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Comcast Extends $9.95 Internet Essentials to Low-Income Veterans

Phillip Dampier August 15, 2018 Comcast/Xfinity, Consumer News, Public Policy & Gov't 4 Comments

Comcast announced this week it is expanding its $9.95 discount internet access program Internet Essentials to qualified low-income veterans.

“Veterans have stood up for our country, and for our way of life, and we believe it’s time for all of us to stand up for those veterans,” said David L. Cohen, Comcast’s senior executive vice president and chief diversity officer, speaking at a news conference Monday at a veterans housing complex under construction in Philadelphia. Cohen claimed the program’s expansion “will enable us to reach about a million low-income veterans.”

Comcast’s Internet Essentials

  • $9.95/month
  • 15/2 Mbps service
  • No activation fees and no equipment rental fees
  • Option to purchase laptop/computer for $149.99 + tax
  • Access to free internet training online, in print and in person
  • A free Comcast Wireless Gateway, delivering in-home Wi-Fi at no additional cost

Comcast requires all applicants, including veterans, to pre-qualify for the service with an application and agree to submit re-qualification paperwork annually. The cable company has carefully shielded its program from cannibalizing existing internet revenue by excluding almost everyone who currently subscribes to Comcast internet service or has a pre-existing past due balance. Applicants have to certify they have not had Comcast internet service for at least 90 days before submitting an application (not applicable to customers in the city of Philadelphia), must prove their low-income status by sending proof they are enrolled in one of several federal assistance programs, and prove their veteran status.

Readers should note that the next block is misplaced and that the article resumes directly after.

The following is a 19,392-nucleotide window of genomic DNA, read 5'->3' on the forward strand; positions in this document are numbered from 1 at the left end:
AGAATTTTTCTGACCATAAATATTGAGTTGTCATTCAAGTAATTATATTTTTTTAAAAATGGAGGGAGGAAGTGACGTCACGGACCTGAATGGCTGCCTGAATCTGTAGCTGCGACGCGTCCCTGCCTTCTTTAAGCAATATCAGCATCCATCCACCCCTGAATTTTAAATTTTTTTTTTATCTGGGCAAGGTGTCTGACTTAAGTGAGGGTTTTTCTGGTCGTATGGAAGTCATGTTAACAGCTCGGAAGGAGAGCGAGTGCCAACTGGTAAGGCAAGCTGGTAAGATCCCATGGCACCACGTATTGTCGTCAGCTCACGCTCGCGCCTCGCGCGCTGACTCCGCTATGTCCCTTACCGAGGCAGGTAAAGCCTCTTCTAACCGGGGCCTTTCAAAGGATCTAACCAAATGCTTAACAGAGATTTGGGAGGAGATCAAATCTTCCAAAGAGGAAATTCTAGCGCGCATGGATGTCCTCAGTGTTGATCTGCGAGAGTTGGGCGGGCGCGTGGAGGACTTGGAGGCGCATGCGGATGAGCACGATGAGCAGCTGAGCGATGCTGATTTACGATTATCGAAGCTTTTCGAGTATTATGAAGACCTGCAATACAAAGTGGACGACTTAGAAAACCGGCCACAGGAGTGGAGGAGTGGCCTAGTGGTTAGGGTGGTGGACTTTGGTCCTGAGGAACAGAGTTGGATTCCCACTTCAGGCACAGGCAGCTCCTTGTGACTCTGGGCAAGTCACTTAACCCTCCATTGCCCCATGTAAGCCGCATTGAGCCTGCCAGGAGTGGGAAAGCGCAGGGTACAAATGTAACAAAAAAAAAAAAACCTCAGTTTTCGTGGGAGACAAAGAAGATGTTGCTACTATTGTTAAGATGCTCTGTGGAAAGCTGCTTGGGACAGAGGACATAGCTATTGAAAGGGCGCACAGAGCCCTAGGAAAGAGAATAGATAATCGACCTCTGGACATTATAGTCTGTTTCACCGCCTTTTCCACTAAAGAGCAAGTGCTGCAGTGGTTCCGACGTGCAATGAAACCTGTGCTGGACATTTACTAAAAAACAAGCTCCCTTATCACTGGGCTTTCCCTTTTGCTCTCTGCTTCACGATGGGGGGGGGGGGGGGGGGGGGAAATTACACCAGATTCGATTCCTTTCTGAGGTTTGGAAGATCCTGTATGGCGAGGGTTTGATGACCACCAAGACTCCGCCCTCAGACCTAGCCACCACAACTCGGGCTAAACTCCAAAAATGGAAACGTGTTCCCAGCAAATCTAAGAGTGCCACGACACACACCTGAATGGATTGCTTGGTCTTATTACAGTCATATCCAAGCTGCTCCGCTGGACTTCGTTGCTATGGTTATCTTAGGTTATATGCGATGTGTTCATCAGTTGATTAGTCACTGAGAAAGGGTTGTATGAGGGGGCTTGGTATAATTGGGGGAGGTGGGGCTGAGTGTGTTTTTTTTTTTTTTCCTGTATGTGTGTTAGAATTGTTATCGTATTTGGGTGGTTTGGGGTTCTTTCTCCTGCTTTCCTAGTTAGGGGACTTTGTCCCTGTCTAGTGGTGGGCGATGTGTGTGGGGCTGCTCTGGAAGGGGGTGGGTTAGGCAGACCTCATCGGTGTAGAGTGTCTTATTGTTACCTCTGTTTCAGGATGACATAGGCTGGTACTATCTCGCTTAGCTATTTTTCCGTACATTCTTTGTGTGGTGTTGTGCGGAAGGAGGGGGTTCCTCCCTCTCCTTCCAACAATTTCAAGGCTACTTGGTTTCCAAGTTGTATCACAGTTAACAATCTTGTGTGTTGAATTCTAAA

Qualified Assistance Programs

  • Medicaid
  • Supplemental Security Income (SSI)
  • Low-Income Home Energy Assistance Program (LIHEAP)
  • National School Lunch Program’s Free Lunch Program
  • Emergency Aid to the Elderly, Disabled and Children (EAEDC)
  • Supplemental Nutrition Assistance Program (Food Stamps or SNAP)
  • Federal Public House Assistance
  • Temporary Assistance to Needy Families (TANF)
  • Bureau of Indian Affairs General Assistance
  • Tribally-Administered Temporary Assistance for Needy Families (TTANF)
  • Food Distribution Program on Indian Reservations (FDPIR)
  • Head Start

In the seven years of its existence, Comcast has only managed to enroll six million people in the program, a fraction of those that would otherwise qualify who live in Comcast service areas. Most critics blame Comcast’s onerous qualification requirements for the relatively low enrollment.

Bryan Mercer, executive director of West Philadelphia’s Media Mobilizing Project, told The Inquirer Internet Essentials offers “speeds that don’t even meet the FCC definition of broadband” and a “series of restrictions” that disqualify those who already manage to scrape enough money together to buy Comcast internet access without the benefit of the Internet Essentials discount program. Mercer says the restrictions that insist customers go without Comcast internet for at least three months and never have an outstanding bill are particularly hard for many low-income people to meet.

“That is a real roadblock to someone trying to keep their utilities affordable and their families online,” Mercer told the newspaper.

About 70 percent of low-income veterans presently lack internet access. In Philadelphia, the nation’s poorest large city, the contrast between super-wealthy Comcast and the thousands of poverty-level residents is striking. Because of its large low-income population, only about 75% of Philadelphia’s residents have internet access. Detroit, which has seen major depopulation and is no longer deemed a “large city,” is even worse, with only 60.9% of city residents signed up for internet.